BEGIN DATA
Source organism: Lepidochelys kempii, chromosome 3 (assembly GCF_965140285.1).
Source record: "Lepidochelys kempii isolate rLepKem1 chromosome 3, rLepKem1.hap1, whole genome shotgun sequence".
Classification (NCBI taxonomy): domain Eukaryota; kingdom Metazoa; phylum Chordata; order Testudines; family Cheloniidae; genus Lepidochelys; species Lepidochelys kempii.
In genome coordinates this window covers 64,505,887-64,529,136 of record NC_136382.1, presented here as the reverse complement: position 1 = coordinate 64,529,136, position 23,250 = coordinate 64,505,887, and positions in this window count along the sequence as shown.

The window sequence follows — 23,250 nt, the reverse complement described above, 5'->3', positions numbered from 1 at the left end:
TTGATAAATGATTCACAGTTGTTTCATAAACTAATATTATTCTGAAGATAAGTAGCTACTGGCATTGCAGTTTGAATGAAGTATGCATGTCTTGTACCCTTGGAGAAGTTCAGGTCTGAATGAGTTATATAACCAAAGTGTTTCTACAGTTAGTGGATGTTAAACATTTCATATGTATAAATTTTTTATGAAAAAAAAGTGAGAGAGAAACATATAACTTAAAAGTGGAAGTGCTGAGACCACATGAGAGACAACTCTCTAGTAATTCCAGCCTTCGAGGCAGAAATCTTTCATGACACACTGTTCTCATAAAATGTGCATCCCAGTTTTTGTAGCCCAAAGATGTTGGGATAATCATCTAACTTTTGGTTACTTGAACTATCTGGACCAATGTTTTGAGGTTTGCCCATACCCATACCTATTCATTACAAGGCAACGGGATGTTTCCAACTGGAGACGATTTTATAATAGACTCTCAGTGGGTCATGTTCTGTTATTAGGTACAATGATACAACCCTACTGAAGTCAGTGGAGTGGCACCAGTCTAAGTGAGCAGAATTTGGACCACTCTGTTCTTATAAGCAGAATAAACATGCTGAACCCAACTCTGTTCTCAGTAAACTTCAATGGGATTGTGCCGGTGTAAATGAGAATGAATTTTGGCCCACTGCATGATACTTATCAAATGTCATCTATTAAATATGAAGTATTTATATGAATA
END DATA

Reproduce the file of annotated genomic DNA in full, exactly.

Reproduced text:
Source organism: Lepidochelys kempii, chromosome 3 (assembly GCF_965140285.1).
Source record: "Lepidochelys kempii isolate rLepKem1 chromosome 3, rLepKem1.hap1, whole genome shotgun sequence".
Classification (NCBI taxonomy): domain Eukaryota; kingdom Metazoa; phylum Chordata; order Testudines; family Cheloniidae; genus Lepidochelys; species Lepidochelys kempii.
In genome coordinates this window covers 64,505,887-64,529,136 of record NC_136382.1, presented here as the reverse complement: position 1 = coordinate 64,529,136, position 23,250 = coordinate 64,505,887, and positions in this window count along the sequence as shown.

The window sequence follows — 23,250 nt, the reverse complement described above, 5'->3', positions numbered from 1 at the left end:
TTGATAAATGATTCACAGTTGTTTCATAAACTAATATTATTCTGAAGATAAGTAGCTACTGGCATTGCAGTTTGAATGAAGTATGCATGTCTTGTACCCTTGGAGAAGTTCAGGTCTGAATGAGTTATATAACCAAAGTGTTTCTACAGTTAGTGGATGTTAAACATTTCATATGTATAAATTTTTTATGAAAAAAAAGTGAGAGAGAAACATATAACTTAAAAGTGGAAGTGCTGAGACCACATGAGAGACAACTCTCTAGTAATTCCAGCCTTCGAGGCAGAAATCTTTCATGACACACTGTTCTCATAAAATGTGCATCCCAGTTTTTGTAGCCCAAAGATGTTGGGATAATCATCTAACTTTTGGTTACTTGAACTATCTGGACCAATGTTTTGAGGTTTGCCCATACCCATACCTATTCATTACAAGGCAACGGGATGTTTCCAACTGGAGACGATTTTATAATAGACTCTCAGTGGGTCATGTTCTGTTATTAGGTACAATGATACAACCCTACTGAAGTCAGTGGAGTGGCACCAGTCTAAGTGAGCAGAATTTGGACCACTCTGTTCTTATAAGCAGAATAAACATGCTGAACCCAACTCTGTTCTCAGTAAACTTCAATGGGATTGTGCCGGTGTAAATGAGAATGAATTTTGGCCCACTGCATGATACTTATCAAATGTCATCTATTAAATATGAAGTATTTATATGAATA